Start your cycle and fill out the autoclave user log.  A completed cycle usually takes between 1 to 1.5 hours.

Check chamber/jacket pressure gauge for minimum pressure of 20 pounds per square inch (psi).

Close and lock door.

Check temperature for 250°F (121°C) every load.

Do not attempt to open the door while autoclave is operating.


Ensure cycle has completed and both temperature and pressure have returned to a safe range.

Wear PPE described above, plus an apron and face shield if removing liquids.  Stand back from the door as a precaution and carefully open door no more than 1 inch. This will release residual steam and allow pressure within liquids and containers to normalize.

Allow the autoclaved load to stand for 10 minutes in the chamber. This will allow steam to clear and trapped air to escape from hot liquids, reducing risk to operator.

Do not agitate containers of super-heated liquids or remove caps before unloading.

Place liquids in an area that indicates clearly that the items are “hot”.  

Allow autoclaved materials to cool to room temperature before transporting. Never transport superheated materials.

Place cooled autoclaved biohazard bag into regulated medical waste box. Autoclaved infectious liquids may be disposed of into the sink.

Autoclave Log

The lab staff must maintain an autoclave log. The log should contain the following details:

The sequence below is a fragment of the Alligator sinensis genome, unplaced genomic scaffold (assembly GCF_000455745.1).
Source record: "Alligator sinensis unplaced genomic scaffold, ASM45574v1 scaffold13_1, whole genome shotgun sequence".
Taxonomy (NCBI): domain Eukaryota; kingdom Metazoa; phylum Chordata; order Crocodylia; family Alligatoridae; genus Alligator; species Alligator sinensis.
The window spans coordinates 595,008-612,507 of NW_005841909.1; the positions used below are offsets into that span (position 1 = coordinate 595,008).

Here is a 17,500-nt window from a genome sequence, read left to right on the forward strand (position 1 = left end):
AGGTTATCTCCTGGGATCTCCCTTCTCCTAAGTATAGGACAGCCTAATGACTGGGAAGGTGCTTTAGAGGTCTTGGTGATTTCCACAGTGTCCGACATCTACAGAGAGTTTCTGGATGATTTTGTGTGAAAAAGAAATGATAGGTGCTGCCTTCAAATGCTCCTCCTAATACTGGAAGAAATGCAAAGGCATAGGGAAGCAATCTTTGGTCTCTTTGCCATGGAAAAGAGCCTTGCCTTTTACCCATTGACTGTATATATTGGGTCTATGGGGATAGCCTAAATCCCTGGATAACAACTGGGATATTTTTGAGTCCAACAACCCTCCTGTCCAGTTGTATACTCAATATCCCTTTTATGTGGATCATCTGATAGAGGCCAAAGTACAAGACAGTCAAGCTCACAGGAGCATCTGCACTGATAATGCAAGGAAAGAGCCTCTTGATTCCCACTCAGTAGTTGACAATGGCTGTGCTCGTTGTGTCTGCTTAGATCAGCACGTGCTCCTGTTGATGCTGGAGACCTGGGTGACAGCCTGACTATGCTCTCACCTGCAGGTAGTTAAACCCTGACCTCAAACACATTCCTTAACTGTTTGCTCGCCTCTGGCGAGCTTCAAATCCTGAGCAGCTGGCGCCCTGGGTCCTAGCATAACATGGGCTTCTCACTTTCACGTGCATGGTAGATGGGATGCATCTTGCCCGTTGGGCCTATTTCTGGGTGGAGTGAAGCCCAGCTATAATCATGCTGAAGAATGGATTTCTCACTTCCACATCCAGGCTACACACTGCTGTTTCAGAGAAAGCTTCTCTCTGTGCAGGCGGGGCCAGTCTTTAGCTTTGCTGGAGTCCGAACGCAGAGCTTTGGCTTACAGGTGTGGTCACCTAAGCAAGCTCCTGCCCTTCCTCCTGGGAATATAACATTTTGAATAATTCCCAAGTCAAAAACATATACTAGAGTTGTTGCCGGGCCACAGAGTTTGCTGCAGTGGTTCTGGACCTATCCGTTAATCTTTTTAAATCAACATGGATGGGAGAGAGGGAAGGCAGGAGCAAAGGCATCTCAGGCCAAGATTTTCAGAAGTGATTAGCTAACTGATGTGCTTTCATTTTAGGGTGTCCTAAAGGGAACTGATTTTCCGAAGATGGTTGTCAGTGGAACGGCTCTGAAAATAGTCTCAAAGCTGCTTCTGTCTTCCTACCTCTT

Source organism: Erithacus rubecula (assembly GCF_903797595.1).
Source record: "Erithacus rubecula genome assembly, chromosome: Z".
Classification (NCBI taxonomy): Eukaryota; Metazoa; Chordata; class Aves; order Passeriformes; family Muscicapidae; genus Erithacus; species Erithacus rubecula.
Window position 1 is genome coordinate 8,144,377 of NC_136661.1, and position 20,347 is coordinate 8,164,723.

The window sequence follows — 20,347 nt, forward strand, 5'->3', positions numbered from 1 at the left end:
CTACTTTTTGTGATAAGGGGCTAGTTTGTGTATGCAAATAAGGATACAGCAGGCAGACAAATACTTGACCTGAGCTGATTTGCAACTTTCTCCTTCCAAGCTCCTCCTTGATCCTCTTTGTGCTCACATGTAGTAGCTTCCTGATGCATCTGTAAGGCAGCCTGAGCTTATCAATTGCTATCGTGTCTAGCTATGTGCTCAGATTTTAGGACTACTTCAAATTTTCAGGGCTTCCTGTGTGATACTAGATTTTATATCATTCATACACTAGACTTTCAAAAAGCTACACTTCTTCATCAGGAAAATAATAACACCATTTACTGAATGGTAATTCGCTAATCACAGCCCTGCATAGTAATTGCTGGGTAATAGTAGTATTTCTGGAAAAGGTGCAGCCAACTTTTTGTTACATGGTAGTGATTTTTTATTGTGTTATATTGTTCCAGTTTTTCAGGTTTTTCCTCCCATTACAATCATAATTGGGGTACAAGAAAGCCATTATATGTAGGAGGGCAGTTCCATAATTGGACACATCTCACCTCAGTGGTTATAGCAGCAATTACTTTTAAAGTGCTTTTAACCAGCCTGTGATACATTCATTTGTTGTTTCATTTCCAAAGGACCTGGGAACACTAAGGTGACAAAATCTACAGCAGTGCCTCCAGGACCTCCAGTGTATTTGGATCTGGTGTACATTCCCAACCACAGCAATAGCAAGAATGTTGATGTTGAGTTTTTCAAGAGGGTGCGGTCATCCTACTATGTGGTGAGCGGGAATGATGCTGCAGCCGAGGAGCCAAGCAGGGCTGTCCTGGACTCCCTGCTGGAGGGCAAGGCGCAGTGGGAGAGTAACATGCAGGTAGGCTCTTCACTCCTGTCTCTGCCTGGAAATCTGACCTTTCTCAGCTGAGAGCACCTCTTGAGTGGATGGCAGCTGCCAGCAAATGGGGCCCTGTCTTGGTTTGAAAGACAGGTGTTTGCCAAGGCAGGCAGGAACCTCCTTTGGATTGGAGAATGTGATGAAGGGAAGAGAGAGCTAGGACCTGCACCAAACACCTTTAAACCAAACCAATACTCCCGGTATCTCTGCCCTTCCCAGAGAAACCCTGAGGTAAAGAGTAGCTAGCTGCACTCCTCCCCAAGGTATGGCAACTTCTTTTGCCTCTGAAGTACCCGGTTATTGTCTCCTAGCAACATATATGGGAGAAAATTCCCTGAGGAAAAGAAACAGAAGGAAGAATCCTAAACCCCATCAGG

• Date, time, and operator’s name
  • Contact information: Laboratory, room number, phone number
  • Type of material sterilized/cycle
  • Temperature, pressure, and length of time the load is sterilized.

Autoclave Validation

Chemical Indicators

Tape Indicators

Tape indicators are adhesive-backed paper tape with heat sensitive, chemical indicator markings.  Tape indicators change color or display diagonal stripes, the words “sterile” or “autoclaved” when exposed to temperatures of 121°C.  Tape indicators are typically placed on the exterior of the waste load.  If the temperature sensitive tape does not indicate that a temperature of at least 121°C was reached during the sterilization process, the load is not considered decontaminated. If tape indicators fail on two consecutive loads, notify your Department Safety Manager.